Costs of obesity are beyond the control of many countries’ budgets. Increasingly, it has caught global attention to pronounce the condition pandemic from a public health perspective. Therefore, it is imperative that nations expend dollars to counteract this dysfunction that is invading societies across the world; taking valuable human resources captive. In response this document attempts a resolution by suggesting that funds be invested in programs that would enable nations to conduct research into the nutritional predisposition of obesity; design education policies from evidence based research findings and implement strategies in communities to reduce obesity through safe nutritional practices.
Nursing: Health Promotion Funding Proposal- Nutrition in Obesity
This funding proposal embraces three categories of execution towards an effective health promotion intervention strategy. It is essential to advocate financing research to promote evidence based nutrition practice in obesity. This would enable designing of educational programs particularly targeting parents of young children and adolescents. Ultimately, through mediation implementation from findings of evidence based research across communities within countries could be undertaken (World health Organization, 2012).
Funding evidence based research relating nutrition to obesity saves money, time and human resources. There have been several studies relating obesity with nutrition, but they appear to be non-specific regarding the epidemic, which now exists in developed societies where children obesity rates are escalating (Caballero, 2007). Therefore, haphazardly applied nutrition typologies without researching and developing empirical evidence for the abnormality, associating its unique disposition among specific age groups, no nutrion related obesity health promotion intervention can be successful.
Time is money. When consuming time engaging in trial /error practices, valuable financial resources are being wasted; time and human resources as well. As such, funding research before the commencement of any health promotion intervention is a very beneficial professional practice.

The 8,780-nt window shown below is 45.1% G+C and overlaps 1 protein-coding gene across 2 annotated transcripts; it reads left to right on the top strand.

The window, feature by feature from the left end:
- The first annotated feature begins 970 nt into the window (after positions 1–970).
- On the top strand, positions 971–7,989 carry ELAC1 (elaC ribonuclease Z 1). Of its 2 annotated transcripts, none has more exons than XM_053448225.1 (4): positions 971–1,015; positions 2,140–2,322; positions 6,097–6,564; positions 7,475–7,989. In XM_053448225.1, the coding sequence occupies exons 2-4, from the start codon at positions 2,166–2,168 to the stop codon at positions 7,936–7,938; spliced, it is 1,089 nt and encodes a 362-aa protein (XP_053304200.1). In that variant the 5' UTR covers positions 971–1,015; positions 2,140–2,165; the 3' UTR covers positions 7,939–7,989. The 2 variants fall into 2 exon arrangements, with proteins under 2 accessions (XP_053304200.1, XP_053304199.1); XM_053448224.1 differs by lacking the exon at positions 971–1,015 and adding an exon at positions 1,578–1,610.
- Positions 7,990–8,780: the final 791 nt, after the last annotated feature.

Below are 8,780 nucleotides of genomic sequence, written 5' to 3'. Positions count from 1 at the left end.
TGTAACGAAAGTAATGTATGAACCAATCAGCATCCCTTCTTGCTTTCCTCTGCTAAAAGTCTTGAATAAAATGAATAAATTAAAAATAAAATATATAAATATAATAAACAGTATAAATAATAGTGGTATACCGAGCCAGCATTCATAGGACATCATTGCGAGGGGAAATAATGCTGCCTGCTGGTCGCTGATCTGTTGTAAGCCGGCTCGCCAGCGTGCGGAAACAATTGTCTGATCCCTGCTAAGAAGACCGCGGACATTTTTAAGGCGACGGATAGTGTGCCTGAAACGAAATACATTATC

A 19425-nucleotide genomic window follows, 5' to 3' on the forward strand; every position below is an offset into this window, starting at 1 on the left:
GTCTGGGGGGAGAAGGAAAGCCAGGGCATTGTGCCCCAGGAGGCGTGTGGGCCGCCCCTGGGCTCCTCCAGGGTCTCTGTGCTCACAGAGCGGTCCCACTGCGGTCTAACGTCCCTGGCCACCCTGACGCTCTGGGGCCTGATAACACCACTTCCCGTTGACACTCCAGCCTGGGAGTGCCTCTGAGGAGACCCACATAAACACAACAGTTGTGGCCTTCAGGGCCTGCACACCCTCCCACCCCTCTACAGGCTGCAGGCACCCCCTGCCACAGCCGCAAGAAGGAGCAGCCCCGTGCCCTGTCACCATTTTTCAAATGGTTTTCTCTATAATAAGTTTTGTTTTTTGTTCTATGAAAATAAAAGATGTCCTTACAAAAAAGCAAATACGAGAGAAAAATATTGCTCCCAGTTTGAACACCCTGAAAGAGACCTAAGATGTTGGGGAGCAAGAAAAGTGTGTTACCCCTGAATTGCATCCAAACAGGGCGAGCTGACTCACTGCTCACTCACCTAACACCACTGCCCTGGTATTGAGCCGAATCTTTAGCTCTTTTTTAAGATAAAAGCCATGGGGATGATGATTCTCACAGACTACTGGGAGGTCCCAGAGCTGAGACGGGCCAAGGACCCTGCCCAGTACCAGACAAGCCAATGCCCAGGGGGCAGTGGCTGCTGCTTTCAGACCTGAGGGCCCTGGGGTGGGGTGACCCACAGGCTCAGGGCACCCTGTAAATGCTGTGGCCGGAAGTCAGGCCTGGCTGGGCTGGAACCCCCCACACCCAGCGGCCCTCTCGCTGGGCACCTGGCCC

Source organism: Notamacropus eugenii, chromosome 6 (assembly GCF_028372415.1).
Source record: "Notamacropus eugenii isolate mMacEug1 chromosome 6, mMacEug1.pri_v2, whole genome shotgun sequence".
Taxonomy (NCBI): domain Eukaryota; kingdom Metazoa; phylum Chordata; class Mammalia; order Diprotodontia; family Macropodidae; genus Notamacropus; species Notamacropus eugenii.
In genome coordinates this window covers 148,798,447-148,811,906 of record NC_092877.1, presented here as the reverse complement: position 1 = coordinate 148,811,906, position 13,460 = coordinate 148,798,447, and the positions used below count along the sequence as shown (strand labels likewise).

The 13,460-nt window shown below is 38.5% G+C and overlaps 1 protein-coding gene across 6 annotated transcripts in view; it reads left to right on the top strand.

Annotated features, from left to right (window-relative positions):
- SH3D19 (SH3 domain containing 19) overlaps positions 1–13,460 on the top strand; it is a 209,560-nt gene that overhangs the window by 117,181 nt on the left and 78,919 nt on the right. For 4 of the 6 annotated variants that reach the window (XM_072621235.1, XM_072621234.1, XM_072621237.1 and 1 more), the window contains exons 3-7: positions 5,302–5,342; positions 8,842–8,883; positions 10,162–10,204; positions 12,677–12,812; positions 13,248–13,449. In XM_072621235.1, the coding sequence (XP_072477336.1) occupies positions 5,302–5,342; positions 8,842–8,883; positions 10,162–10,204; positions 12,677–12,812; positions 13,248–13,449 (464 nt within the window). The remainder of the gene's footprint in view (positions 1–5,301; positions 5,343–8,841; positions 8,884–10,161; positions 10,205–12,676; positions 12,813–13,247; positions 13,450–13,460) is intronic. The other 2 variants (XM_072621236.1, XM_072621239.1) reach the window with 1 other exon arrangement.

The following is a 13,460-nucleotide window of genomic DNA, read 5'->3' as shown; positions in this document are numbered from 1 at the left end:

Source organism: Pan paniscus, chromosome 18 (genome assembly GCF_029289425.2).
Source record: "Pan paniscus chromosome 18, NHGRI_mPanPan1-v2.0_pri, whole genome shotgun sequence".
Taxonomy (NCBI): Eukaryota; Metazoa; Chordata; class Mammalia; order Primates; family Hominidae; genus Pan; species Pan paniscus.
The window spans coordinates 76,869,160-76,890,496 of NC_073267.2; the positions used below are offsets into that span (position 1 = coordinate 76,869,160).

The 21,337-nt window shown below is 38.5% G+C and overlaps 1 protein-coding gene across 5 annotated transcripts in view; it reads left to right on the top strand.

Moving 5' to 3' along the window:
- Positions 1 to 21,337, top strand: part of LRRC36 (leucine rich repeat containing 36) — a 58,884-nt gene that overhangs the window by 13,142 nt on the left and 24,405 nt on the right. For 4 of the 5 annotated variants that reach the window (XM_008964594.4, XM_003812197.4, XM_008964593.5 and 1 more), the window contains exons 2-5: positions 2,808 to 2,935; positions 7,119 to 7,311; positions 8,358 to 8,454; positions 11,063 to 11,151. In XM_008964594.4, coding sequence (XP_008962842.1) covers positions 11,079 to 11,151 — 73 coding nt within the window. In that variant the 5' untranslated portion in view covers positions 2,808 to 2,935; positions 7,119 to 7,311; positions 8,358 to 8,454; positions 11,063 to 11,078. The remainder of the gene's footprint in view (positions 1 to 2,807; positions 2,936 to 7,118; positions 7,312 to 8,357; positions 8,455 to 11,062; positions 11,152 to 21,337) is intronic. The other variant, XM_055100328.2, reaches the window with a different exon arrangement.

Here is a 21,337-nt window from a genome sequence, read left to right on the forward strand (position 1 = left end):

Designing educational programs particularly targeting parents of young children among adolescents is imperative at this time of the world’s history. From recent studies obesity among children is increasing. This includes the tendency towards overweight also. Further studies conducted by Guo Cheng(2012) and his counterparts reveal that ‘childhood overweight has doubled or tripled between the early 1970s and the late 1990s in Australia, Canada, France, Germany, the United Kingdom, and the United States’ ( Cheng et. al,2012). Current figures are more astounding.
Implementing changes in nutritional practices nationwide is the goal. However, it is not easy to secure funding for national programs since the belief is that federal funds must be used for this purpose. While this is true an overburdened national health care budget has already proven incapable of providing citizens with basic services. Hence, supplementing nutrion programs outside of federal spending is imperative. It means addressing this obese epidemic facing a nation’s children and youth population from the perspective of additional funding.
This proposal while taking a foundation approach towards funding programs that address obesity, the writer is aware that this task cannot be undertaken as a wide spread program, but must be implemented in segments of the population at first. Therefore, this funding proposal encompasses seeking funding for the implementation of a nutrition project in single community. The aim is reducing obesity among children and adolescents within that geographic location.
This proposal is intended to secure funding for obesity education among children and adolescents in small communities of developed countries where the problem is more pronounced. This would be undertaken through adherence to five action principles outlined in the Ottawa model for effective health promotion intervention. Precisely, this project is geared towards ‘building healthy public policy; creating supportive environments; strengthening community action; developing personal skills and re-orientating health care services toward prevention of illness and promotion of health’ ( World Health Organization, 2012).
Therefore, the background issue for this nutrition education project is obesity among children and adolescents in developed societies. Recent research has provided evidence based data defining obesity as a ‘BMI of 30.0. Consequently, a BMI below 18.5 is considered underweight, 18.5-24.9 is normal; 25.0-29.9 overweight (David et.al, 2012).